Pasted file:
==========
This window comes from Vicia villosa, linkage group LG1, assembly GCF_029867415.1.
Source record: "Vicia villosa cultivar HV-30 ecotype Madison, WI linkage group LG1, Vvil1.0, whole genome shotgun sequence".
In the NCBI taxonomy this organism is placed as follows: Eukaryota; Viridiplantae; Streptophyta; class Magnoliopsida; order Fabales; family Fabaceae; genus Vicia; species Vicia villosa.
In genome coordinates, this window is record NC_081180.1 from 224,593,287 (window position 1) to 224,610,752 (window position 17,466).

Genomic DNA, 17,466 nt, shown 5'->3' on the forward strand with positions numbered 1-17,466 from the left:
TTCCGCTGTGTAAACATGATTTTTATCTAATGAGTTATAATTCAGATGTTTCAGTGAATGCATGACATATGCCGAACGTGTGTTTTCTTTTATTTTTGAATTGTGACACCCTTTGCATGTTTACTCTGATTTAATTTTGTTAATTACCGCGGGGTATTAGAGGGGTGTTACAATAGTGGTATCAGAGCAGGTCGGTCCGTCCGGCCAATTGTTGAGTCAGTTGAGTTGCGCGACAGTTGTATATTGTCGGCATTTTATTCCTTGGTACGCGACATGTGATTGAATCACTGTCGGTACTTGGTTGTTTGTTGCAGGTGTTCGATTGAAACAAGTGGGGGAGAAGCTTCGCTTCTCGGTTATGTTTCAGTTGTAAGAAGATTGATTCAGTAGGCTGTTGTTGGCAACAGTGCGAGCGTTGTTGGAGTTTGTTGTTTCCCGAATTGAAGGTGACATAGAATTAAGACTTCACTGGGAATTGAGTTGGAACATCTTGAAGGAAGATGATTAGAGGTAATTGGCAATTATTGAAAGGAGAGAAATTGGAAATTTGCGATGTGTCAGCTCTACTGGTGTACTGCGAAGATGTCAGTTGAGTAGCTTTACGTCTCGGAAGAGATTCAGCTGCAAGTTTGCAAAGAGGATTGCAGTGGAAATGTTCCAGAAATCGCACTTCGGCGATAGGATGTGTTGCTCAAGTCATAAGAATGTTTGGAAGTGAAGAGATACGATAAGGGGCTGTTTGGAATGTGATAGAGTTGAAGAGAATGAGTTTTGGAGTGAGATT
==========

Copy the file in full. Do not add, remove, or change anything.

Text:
This window comes from Vicia villosa, linkage group LG1, assembly GCF_029867415.1.
Source record: "Vicia villosa cultivar HV-30 ecotype Madison, WI linkage group LG1, Vvil1.0, whole genome shotgun sequence".
In the NCBI taxonomy this organism is placed as follows: Eukaryota; Viridiplantae; Streptophyta; class Magnoliopsida; order Fabales; family Fabaceae; genus Vicia; species Vicia villosa.
In genome coordinates, this window is record NC_081180.1 from 224,593,287 (window position 1) to 224,610,752 (window position 17,466).

Genomic DNA, 17,466 nt, shown 5'->3' on the forward strand with positions numbered 1-17,466 from the left:
TTCCGCTGTGTAAACATGATTTTTATCTAATGAGTTATAATTCAGATGTTTCAGTGAATGCATGACATATGCCGAACGTGTGTTTTCTTTTATTTTTGAATTGTGACACCCTTTGCATGTTTACTCTGATTTAATTTTGTTAATTACCGCGGGGTATTAGAGGGGTGTTACAATAGTGGTATCAGAGCAGGTCGGTCCGTCCGGCCAATTGTTGAGTCAGTTGAGTTGCGCGACAGTTGTATATTGTCGGCATTTTATTCCTTGGTACGCGACATGTGATTGAATCACTGTCGGTACTTGGTTGTTTGTTGCAGGTGTTCGATTGAAACAAGTGGGGGAGAAGCTTCGCTTCTCGGTTATGTTTCAGTTGTAAGAAGATTGATTCAGTAGGCTGTTGTTGGCAACAGTGCGAGCGTTGTTGGAGTTTGTTGTTTCCCGAATTGAAGGTGACATAGAATTAAGACTTCACTGGGAATTGAGTTGGAACATCTTGAAGGAAGATGATTAGAGGTAATTGGCAATTATTGAAAGGAGAGAAATTGGAAATTTGCGATGTGTCAGCTCTACTGGTGTACTGCGAAGATGTCAGTTGAGTAGCTTTACGTCTCGGAAGAGATTCAGCTGCAAGTTTGCAAAGAGGATTGCAGTGGAAATGTTCCAGAAATCGCACTTCGGCGATAGGATGTGTTGCTCAAGTCATAAGAATGTTTGGAAGTGAAGAGATACGATAAGGGGCTGTTTGGAATGTGATAGAGTTGAAGAGAATGAGTTTTGGAGTGAGATT